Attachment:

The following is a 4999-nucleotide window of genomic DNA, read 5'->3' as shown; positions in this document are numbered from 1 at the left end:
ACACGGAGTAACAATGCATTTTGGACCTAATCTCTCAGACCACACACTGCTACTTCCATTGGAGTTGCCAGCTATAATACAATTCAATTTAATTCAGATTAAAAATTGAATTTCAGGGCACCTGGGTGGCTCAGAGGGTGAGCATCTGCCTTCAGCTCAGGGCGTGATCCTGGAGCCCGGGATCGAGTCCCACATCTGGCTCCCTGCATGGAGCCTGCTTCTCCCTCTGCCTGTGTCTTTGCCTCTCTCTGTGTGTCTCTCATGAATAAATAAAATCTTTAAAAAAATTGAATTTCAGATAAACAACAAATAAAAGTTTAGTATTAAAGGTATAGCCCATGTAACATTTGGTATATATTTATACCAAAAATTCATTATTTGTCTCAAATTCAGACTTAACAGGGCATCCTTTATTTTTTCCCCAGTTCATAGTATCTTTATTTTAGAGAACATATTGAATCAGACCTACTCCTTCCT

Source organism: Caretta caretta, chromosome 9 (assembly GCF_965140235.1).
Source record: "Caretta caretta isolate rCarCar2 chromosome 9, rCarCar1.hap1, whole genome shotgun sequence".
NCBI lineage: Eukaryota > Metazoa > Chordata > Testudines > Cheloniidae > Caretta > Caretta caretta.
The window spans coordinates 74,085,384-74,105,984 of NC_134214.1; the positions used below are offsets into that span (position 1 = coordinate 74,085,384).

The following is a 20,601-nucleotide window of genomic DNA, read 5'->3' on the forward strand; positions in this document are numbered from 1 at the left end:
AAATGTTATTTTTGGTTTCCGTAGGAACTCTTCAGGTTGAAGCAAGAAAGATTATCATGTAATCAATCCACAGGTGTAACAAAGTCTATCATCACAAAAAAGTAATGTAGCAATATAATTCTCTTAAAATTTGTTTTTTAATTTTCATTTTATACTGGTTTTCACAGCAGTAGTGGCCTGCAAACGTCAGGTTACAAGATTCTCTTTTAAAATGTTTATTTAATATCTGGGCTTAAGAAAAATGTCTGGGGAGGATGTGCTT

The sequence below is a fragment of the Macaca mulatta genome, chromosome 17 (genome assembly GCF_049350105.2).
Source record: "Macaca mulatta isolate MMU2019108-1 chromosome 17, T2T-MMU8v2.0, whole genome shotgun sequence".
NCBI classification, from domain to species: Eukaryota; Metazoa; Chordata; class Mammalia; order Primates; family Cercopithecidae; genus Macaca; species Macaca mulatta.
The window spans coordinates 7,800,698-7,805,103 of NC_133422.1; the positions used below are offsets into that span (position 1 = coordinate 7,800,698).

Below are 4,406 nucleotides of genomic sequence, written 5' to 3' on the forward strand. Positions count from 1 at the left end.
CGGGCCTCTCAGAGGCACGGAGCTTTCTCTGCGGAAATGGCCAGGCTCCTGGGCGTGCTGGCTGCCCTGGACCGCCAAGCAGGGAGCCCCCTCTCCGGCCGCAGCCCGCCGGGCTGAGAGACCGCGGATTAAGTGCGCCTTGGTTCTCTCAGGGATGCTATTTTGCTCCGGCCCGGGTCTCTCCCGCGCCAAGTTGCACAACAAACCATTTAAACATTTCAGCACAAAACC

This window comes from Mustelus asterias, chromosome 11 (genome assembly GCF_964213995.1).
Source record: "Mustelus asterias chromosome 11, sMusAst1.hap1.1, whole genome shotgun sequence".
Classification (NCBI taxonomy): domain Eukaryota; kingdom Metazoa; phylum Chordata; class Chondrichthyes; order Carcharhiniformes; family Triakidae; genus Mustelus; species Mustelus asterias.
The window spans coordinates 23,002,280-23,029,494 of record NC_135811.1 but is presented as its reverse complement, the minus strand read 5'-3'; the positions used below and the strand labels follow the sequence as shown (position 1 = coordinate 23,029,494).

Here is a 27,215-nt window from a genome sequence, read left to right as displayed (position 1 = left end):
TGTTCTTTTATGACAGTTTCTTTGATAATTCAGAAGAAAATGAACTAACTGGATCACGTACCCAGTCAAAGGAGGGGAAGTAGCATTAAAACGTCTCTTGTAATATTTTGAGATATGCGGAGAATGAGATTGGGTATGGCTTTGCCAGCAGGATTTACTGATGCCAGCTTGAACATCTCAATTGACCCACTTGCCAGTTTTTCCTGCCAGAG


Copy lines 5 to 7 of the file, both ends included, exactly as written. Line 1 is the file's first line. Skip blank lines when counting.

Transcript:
NCBI lineage: Eukaryota > Metazoa > Chordata > Testudines > Cheloniidae > Caretta > Caretta caretta.
The window spans coordinates 74,085,384-74,105,984 of NC_134214.1; the positions used below are offsets into that span (position 1 = coordinate 74,085,384).

The following is a 20,601-nucleotide window of genomic DNA, read 5'->3' on the forward strand; positions in this document are numbered from 1 at the left end: